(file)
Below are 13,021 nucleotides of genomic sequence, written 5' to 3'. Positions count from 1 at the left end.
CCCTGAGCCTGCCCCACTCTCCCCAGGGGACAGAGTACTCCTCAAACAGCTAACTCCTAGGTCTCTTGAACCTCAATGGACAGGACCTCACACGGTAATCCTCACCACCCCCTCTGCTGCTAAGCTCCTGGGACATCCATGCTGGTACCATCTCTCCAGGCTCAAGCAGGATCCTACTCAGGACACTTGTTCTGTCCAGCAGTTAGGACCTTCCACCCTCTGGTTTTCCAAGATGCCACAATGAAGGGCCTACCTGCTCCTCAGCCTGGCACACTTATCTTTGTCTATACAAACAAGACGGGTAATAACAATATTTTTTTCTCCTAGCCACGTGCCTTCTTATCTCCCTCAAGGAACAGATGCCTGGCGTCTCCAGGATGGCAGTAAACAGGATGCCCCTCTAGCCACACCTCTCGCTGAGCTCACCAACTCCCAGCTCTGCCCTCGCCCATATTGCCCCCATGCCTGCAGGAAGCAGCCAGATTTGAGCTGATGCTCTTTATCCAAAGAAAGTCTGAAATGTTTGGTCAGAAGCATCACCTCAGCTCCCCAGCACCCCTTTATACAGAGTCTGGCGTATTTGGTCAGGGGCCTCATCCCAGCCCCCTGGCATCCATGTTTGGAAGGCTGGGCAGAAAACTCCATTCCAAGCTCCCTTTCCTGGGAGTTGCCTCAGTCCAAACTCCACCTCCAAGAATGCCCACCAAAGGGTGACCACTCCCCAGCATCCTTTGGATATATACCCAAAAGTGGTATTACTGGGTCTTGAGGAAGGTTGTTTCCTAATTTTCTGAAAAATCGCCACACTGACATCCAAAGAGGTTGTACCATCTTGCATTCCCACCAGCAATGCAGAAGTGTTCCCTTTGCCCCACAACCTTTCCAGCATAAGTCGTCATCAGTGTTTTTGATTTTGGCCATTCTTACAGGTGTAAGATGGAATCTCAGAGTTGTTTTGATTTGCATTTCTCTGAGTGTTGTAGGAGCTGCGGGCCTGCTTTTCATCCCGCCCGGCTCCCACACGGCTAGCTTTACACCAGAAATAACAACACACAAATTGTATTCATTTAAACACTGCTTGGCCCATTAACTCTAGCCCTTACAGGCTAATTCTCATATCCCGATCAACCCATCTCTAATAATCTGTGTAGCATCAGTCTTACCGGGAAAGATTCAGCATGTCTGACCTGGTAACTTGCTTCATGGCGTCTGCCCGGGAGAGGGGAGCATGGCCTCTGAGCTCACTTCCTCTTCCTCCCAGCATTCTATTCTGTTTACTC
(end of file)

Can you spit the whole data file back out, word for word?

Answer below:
Below are 13,021 nucleotides of genomic sequence, written 5' to 3'. Positions count from 1 at the left end.
CCCTGAGCCTGCCCCACTCTCCCCAGGGGACAGAGTACTCCTCAAACAGCTAACTCCTAGGTCTCTTGAACCTCAATGGACAGGACCTCACACGGTAATCCTCACCACCCCCTCTGCTGCTAAGCTCCTGGGACATCCATGCTGGTACCATCTCTCCAGGCTCAAGCAGGATCCTACTCAGGACACTTGTTCTGTCCAGCAGTTAGGACCTTCCACCCTCTGGTTTTCCAAGATGCCACAATGAAGGGCCTACCTGCTCCTCAGCCTGGCACACTTATCTTTGTCTATACAAACAAGACGGGTAATAACAATATTTTTTTCTCCTAGCCACGTGCCTTCTTATCTCCCTCAAGGAACAGATGCCTGGCGTCTCCAGGATGGCAGTAAACAGGATGCCCCTCTAGCCACACCTCTCGCTGAGCTCACCAACTCCCAGCTCTGCCCTCGCCCATATTGCCCCCATGCCTGCAGGAAGCAGCCAGATTTGAGCTGATGCTCTTTATCCAAAGAAAGTCTGAAATGTTTGGTCAGAAGCATCACCTCAGCTCCCCAGCACCCCTTTATACAGAGTCTGGCGTATTTGGTCAGGGGCCTCATCCCAGCCCCCTGGCATCCATGTTTGGAAGGCTGGGCAGAAAACTCCATTCCAAGCTCCCTTTCCTGGGAGTTGCCTCAGTCCAAACTCCACCTCCAAGAATGCCCACCAAAGGGTGACCACTCCCCAGCATCCTTTGGATATATACCCAAAAGTGGTATTACTGGGTCTTGAGGAAGGTTGTTTCCTAATTTTCTGAAAAATCGCCACACTGACATCCAAAGAGGTTGTACCATCTTGCATTCCCACCAGCAATGCAGAAGTGTTCCCTTTGCCCCACAACCTTTCCAGCATAAGTCGTCATCAGTGTTTTTGATTTTGGCCATTCTTACAGGTGTAAGATGGAATCTCAGAGTTGTTTTGATTTGCATTTCTCTGAGTGTTGTAGGAGCTGCGGGCCTGCTTTTCATCCCGCCCGGCTCCCACACGGCTAGCTTTACACCAGAAATAACAACACACAAATTGTATTCATTTAAACACTGCTTGGCCCATTAACTCTAGCCCTTACAGGCTAATTCTCATATCCCGATCAACCCATCTCTAATAATCTGTGTAGCATCAGTCTTACCGGGAAAGATTCAGCATGTCTGACCTGGTAACTTGCTTCATGGCGTCTGCCCGGGAGAGGGGAGCATGGCCTCTGAGCTCACTTCCTCTTCCTCCCAGCATTCTATTCTGTTTACTC